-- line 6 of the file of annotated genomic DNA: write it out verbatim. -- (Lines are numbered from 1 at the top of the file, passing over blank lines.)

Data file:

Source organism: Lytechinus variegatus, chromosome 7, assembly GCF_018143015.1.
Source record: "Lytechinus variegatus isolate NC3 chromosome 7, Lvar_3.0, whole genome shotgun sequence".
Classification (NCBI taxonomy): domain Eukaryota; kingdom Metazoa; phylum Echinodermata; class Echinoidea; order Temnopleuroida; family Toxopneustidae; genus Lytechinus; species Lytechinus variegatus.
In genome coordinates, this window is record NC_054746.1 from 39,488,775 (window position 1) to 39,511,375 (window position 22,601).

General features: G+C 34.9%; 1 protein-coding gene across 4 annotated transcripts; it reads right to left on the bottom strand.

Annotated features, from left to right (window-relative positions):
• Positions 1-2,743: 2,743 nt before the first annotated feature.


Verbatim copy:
Annotated features, from left to right (window-relative positions):